When most people think of startups, they usually think of idealists who try to bring some sweeping change that will alter the way we behave. Whether it's how we eat, travel, watch TV or something else that may shave off a few seconds of inconvenience from our daily lives, idealists capture the public imagination.
But what gets lost in all of these high-profile projects is the other side we hear less about: the work being done to transform the industrial and manufacturing industries. Those same idealists that may have an idea for the next great rideshare outfit may also have the next great way to streamline a part of the supply chain, make a warehouse a worker's job easier or electrify commercial vehicles.
Those ideas catch the attention of Meg Paulus, partner at Holt Ventures. A division of Holt Cat, Paulus and her team evaluate industrial and manufacturing startups and usually partakes in pre-seed to series A funding rounds. In 2022, they provided funding for commercial fleet electrification startup Harbinger Motors, industrial voice AI company Datch, solar-focused company Camp Six and hiring startup Skillit.
Based at the Holt campus in Southeast San Antonio, Paulus can grab any number of executives and workers to ask if any startup she's evaluating has a leg to stand on.
She recently sat down with the Business Journal to talk about how her 2022 went, the state of the industrial startup space and what could lie ahead in 2023.
This interview was edited to preserve space and clarity.
As we near the end of the year, how did the fund's 2022 go?
I believe 2022 brought a lot of deal flows. We were busy at the start of the year and looked at many series A investments. It was business as usual. The market changed in the middle of the year. There was some hesitation in terms of rounds moving forward, and in entrepreneurs' expectations compared to what VCs [venture capital] were willing put on the table. In 2022, our deal flow has not slowed. With the increase in number of investors, it's been difficult to keep up the deal flow over the last three years. This year we didn't make many investments. We did four direct investments, a few follow-ons, and maintained our relationship with two fund investments.
Recently, I have been seeing lots of bridge rounds. These are where people try to extend their runway until 2023. These rounds often come at the same price as previous rounds, so it will be interesting to see how far those runways stretch out and how many deals get completed.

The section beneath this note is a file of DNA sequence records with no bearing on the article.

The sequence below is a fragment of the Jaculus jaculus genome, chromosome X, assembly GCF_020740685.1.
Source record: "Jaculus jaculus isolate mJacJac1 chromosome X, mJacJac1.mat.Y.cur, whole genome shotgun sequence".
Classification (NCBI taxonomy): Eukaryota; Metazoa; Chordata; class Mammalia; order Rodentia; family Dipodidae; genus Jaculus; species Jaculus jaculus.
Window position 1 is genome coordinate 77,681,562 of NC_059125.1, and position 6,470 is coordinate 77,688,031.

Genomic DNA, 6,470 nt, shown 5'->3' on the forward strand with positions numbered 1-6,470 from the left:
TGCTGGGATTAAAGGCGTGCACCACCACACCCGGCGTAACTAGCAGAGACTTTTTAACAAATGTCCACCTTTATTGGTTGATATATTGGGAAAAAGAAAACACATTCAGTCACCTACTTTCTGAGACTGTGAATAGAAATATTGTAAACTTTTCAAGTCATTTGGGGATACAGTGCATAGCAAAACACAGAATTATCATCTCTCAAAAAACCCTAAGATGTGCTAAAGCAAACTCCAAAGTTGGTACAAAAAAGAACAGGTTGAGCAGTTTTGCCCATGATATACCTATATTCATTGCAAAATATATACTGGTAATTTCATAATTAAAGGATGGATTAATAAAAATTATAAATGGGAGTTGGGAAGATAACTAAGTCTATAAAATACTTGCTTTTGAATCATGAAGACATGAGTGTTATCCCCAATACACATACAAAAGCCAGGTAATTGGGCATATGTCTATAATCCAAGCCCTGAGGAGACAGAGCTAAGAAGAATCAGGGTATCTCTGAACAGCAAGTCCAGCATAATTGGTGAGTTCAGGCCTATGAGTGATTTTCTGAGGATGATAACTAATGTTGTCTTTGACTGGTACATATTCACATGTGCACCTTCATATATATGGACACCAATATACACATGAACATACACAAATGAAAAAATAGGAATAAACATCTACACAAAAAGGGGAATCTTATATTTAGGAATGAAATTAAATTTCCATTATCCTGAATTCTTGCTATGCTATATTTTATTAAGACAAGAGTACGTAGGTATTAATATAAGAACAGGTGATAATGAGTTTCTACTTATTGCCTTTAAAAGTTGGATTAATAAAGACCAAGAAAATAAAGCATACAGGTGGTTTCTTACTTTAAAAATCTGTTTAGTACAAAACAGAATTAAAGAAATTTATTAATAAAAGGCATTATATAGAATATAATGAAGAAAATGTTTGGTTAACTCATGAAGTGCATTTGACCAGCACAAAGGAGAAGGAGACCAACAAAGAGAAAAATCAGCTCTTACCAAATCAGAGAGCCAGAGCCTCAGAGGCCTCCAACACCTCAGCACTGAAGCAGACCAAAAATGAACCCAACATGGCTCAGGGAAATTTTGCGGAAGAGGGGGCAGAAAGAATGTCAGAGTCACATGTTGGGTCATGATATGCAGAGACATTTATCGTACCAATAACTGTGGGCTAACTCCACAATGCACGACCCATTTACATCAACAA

How would you describe Holt Cat? And how does it affect your investments?
Holt Ventures, Holt Cat, and the wider family of Holt Companies enjoy a symbiotic partnership where Holt Ventures helps Holt Cat to keep an eye on the future market. Holt Ventures has access to a unique pool expertise. This is a unique advantage that only a few enterprises have and very few VC firms can access.
What is your favorite thing about investing in manufacturing or industrial startups?
I believe I can see the benefits of my work better than many people sitting in an investment chair. It is easy to see the struggles of our workforce from here. I can see the needs of our customers and how they are changing. I believe the work I do has real results, other than financial.
What 2022 lessons can you apply to your next year's work?
2022 was a time of significant dislocation and diversion from the fundamentals. 2023, however, will offer huge opportunities for disciplined investors and entrepreneurs who have a strong commitment to their ideas. All of us who work in venture capital have learned how to navigate through a vast amount of data and make informed decisions that meet deal deadlines over the past few years.
What is the firm's focus going into 2023?
Focus areas for Holt Ventures in the next year include electrification and the energy transition more broadly, using data effectively and thinking more about labor efficiency and putting the best technology in the hands of our labor force. For example, how do we collect telematics data, make sense of it and use it in a way that benefits end users? I think interesting manufacturing technology will come to market in 2023 as companies think about on-shoring, re-shoring and how they stay competitive.
Is that a change in the type of companies you are looking for? Are there any areas of the industrial sector that aren't being served?
I would say industrials as a whole have definitely been underserved. In the past, that's been due to a lack of investor interest in the space, but that's changed a little bit and I think will continue to change. But broadly, one space that I think where there will be increasing interest is the electrification side of things. As companies start to focus more on their sustainability efforts, companies that are bringing technology that helps that transition happen in a more economical way will get a lot of attention in the new year.
What's the hardest part of your job?
My job is difficult because I have to say no to investment opportunities. Many entrepreneurs have great ideas, but misalignments in terms of price, terms, or buyer behavior can result in a deal not moving forward. It is difficult to see where the industry stands on the technology adoption curve. However, I am able to accept that it will be a challenge. I need to keep my eyes open and take every opportunity to bring technology to the right people.
San Antonio is an exceptional community. There are many families who have made their fortune by taking risks and are willing to support entrepreneurs looking to do so. I feel like I have learned a lot from the people I met here. Because of my location, my work, my office, and the people I interact with daily, I have a unique perspective. This is a benefit to me and my peers. Although I am aware that San Antonio isn't the right place for VC, it's a very unique place with so many opportunities that I believe there will eventually be more.